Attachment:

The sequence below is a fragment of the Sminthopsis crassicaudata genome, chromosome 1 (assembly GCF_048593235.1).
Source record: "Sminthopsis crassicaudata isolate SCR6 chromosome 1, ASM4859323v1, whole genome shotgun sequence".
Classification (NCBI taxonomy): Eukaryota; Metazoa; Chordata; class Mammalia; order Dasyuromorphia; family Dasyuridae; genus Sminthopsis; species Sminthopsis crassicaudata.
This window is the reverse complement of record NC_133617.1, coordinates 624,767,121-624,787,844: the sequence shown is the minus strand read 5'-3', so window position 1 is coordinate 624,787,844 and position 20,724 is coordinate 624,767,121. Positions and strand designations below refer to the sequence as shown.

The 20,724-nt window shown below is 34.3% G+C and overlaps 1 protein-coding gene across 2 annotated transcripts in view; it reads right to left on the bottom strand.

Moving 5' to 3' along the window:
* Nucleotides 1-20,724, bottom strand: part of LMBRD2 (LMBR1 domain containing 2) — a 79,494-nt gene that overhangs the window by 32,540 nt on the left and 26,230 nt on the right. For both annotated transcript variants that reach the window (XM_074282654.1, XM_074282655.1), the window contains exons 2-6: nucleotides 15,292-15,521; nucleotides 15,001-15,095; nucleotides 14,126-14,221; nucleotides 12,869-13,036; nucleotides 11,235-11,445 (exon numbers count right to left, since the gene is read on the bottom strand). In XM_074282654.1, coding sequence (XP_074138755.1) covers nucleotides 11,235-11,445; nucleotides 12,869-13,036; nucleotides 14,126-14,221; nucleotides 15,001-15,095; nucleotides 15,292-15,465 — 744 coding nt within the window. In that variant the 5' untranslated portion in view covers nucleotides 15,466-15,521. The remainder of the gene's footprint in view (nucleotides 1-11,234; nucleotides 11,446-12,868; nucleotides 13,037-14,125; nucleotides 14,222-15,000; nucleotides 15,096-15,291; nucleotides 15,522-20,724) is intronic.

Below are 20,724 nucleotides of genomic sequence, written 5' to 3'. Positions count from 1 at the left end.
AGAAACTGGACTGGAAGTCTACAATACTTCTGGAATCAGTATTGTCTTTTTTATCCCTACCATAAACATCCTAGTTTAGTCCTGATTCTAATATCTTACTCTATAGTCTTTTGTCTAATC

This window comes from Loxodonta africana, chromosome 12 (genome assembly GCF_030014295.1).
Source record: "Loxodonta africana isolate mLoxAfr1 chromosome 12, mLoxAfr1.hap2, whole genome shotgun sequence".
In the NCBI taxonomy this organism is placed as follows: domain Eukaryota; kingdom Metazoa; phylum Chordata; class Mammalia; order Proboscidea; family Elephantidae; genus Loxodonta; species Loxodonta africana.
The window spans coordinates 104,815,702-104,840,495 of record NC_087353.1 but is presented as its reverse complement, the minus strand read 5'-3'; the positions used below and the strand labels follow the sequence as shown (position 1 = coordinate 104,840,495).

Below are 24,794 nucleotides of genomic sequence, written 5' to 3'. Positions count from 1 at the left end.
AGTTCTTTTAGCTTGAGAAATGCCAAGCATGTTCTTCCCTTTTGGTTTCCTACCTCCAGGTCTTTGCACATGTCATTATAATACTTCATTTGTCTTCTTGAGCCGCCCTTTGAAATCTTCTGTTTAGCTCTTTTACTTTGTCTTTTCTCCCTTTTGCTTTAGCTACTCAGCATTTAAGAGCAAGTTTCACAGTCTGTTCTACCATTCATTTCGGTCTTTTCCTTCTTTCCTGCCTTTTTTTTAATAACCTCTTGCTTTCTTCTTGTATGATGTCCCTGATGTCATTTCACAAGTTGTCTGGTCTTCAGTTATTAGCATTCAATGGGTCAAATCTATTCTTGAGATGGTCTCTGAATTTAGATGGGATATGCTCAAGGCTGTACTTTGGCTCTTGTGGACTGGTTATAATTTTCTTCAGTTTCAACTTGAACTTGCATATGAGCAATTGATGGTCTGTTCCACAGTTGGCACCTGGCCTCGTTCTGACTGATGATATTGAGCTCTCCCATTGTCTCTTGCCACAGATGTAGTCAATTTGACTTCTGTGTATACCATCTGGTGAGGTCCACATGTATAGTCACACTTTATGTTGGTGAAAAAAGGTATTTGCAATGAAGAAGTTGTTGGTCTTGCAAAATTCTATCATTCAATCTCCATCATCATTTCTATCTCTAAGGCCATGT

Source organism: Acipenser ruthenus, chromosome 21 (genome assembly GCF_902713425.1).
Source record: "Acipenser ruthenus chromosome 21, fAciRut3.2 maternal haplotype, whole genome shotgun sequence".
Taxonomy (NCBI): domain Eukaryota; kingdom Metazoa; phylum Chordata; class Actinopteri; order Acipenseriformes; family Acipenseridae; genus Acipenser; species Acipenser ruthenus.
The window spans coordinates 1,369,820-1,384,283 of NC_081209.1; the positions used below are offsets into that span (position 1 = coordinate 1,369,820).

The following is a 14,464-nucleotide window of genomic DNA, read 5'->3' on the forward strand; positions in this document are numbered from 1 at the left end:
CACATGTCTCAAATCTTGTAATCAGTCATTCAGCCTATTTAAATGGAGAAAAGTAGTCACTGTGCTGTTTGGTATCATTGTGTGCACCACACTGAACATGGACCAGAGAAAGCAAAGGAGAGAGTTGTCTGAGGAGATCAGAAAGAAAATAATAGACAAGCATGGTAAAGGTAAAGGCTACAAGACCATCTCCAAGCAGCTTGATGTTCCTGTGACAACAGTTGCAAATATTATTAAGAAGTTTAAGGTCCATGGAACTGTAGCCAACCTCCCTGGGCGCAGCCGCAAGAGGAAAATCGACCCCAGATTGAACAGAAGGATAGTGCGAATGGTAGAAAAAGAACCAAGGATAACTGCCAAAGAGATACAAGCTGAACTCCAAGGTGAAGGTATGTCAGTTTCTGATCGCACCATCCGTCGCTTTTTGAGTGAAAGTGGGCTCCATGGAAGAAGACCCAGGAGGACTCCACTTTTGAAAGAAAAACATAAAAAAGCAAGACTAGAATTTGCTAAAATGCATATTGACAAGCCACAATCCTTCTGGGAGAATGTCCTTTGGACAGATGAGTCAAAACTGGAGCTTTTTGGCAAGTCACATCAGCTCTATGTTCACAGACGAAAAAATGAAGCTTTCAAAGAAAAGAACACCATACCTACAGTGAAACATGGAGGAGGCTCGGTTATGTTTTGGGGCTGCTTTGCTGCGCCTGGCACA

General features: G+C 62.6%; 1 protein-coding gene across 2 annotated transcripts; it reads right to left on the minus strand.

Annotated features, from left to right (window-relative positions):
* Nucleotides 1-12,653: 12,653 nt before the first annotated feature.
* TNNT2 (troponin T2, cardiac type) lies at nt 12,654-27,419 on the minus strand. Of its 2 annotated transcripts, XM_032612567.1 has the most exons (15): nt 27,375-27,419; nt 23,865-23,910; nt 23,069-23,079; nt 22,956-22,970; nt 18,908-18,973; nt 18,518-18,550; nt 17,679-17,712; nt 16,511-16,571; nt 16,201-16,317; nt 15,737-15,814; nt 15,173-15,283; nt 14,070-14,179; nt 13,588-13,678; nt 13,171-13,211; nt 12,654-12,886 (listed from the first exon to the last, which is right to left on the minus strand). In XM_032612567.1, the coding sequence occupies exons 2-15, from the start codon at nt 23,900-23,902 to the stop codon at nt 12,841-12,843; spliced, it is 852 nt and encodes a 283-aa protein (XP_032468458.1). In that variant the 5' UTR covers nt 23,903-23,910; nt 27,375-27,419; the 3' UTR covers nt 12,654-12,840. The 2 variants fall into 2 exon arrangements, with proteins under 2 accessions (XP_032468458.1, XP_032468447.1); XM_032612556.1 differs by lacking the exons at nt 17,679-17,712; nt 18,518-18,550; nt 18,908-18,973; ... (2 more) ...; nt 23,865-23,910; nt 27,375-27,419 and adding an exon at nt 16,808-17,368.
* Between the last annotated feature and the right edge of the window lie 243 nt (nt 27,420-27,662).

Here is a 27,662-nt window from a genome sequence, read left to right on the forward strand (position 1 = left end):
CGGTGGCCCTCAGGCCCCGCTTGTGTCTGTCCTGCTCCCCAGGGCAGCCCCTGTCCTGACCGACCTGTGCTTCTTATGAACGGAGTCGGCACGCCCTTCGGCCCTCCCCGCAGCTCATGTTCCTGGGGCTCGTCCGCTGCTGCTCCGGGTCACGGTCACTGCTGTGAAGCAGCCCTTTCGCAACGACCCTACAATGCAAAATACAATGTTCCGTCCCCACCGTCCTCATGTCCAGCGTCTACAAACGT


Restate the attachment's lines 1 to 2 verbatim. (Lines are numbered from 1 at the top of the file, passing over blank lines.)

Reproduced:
The sequence below is a fragment of the Sminthopsis crassicaudata genome, chromosome 1 (assembly GCF_048593235.1).
Source record: "Sminthopsis crassicaudata isolate SCR6 chromosome 1, ASM4859323v1, whole genome shotgun sequence".